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Gary Rivett, Information, surveillance and parliamentary governance during the English Civil Wars
30 November, 2017 @ 1:05 pm - 1:50 pm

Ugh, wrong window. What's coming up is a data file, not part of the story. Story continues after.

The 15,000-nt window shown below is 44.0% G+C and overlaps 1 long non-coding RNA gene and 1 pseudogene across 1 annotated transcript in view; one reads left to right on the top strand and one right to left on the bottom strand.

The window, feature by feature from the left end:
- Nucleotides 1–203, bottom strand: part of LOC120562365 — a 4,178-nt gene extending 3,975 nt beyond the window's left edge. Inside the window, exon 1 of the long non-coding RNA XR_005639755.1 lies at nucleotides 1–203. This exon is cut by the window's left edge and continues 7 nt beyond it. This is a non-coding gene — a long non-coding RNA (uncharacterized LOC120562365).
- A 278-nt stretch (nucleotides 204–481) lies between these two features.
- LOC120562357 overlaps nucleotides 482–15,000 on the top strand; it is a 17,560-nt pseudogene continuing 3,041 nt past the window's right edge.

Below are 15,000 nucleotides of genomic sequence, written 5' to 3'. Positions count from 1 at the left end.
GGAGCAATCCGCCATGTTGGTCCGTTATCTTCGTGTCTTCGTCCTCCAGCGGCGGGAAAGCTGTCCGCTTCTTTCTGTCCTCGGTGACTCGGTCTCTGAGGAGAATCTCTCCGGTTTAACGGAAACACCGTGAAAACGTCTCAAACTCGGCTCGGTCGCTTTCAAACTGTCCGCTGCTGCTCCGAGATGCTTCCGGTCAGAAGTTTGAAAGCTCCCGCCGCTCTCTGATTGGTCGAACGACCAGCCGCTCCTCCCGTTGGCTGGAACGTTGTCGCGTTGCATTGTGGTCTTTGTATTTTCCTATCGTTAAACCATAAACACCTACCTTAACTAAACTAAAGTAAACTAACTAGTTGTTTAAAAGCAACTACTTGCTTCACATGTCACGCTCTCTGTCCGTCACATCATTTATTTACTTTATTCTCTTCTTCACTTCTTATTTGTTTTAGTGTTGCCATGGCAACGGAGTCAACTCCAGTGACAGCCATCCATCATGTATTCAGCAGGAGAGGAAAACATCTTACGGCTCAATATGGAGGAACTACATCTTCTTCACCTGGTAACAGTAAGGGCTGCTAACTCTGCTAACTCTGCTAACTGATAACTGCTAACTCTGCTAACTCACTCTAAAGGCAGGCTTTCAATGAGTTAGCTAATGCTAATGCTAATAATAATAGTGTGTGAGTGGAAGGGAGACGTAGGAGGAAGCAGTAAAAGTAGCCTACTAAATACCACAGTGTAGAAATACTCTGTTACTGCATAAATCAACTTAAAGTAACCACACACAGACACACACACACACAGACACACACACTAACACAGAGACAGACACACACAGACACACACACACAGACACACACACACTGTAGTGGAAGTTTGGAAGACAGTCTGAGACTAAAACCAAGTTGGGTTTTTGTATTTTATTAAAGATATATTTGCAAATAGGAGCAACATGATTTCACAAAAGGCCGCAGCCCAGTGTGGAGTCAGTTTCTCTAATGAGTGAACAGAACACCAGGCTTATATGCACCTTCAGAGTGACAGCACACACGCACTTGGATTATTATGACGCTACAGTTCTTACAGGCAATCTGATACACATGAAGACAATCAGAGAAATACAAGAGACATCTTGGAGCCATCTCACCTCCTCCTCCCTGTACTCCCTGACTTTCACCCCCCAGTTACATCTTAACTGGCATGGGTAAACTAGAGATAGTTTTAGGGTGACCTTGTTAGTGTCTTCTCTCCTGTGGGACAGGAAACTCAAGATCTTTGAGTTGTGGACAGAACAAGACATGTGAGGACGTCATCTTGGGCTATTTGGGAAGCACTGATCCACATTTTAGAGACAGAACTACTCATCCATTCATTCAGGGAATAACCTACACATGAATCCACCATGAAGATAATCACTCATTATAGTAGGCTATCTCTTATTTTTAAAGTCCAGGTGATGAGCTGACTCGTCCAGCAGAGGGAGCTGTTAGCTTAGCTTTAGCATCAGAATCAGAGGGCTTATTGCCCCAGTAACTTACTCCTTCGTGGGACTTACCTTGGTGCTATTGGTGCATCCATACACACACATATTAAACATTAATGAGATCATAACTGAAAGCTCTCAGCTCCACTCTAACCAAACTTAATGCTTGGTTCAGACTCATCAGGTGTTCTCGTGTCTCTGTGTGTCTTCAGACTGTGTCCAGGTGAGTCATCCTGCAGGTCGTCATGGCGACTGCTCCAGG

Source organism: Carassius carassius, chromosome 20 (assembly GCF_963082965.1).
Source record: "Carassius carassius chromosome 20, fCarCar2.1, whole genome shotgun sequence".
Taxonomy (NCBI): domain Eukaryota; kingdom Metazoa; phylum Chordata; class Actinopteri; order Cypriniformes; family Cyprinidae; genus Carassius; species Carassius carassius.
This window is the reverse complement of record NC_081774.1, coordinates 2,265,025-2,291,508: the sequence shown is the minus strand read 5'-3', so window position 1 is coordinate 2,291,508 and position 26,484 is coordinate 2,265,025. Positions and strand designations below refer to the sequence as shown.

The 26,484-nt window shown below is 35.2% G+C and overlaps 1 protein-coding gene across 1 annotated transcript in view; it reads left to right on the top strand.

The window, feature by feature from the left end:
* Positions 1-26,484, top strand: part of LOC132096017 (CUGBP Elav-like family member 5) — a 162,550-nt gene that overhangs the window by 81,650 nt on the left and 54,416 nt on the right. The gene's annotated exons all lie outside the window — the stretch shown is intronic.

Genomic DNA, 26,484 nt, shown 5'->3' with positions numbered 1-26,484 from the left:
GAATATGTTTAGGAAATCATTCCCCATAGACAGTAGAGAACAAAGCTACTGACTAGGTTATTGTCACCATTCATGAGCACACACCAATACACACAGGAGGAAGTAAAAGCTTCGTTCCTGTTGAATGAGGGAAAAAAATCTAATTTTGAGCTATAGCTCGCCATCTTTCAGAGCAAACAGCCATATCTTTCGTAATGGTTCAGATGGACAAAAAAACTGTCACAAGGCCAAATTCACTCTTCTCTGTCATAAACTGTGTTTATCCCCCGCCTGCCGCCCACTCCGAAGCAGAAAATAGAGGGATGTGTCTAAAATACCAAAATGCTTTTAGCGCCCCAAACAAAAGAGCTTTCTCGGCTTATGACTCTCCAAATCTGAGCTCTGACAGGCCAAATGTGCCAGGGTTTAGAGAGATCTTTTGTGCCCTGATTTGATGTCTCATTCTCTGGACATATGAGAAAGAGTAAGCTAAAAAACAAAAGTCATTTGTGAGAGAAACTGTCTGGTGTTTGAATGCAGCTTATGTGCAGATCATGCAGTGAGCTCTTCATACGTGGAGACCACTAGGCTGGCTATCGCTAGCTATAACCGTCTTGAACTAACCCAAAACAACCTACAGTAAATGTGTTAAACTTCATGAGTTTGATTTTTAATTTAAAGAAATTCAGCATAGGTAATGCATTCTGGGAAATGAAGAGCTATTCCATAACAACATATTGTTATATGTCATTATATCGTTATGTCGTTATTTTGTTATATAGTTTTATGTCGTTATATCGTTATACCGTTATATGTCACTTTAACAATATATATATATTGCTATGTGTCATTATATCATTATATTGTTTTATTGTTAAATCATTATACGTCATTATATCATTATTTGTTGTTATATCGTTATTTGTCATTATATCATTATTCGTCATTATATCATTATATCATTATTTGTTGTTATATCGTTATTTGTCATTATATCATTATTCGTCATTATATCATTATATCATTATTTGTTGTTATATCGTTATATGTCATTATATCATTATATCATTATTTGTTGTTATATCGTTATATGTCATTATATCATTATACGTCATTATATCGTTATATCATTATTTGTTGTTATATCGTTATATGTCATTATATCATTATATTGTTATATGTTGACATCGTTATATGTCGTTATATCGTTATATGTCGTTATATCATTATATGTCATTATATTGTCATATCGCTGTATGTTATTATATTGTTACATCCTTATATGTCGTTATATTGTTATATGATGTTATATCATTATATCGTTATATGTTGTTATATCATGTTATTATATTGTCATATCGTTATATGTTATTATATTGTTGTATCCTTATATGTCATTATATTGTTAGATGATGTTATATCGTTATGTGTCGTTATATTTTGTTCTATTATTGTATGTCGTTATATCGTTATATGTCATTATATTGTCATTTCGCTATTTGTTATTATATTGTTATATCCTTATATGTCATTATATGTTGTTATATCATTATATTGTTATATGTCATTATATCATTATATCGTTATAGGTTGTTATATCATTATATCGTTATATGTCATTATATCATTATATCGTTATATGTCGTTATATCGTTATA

Sometime between 1645 and 1649, William Lenthall, the speaker of the House of Commons, wrote to the Wiltshire County Commissioners stating that the House had received ‘intelligence from severall parts of the kingdome’ about the designs of its enemies. To prevent these designs, the Commissioners were ordered to ‘daily meet together and to observe the motions and practices of disaffected persons in your county and to secure such as you find active to endanger the peace thereof’. Lenthall’s order points to the existence of surveillance practices throughout the 1640s that generated vast unprecedented amounts of paperwork and information. Using the Committee for Plundered Ministers as a case study, this paper offers preliminary thoughts on how a microhistory of a Parliamentary committee might be undertaken to understand the information regime Parliament developed to govern, police and discipline dissent during the English Revolution.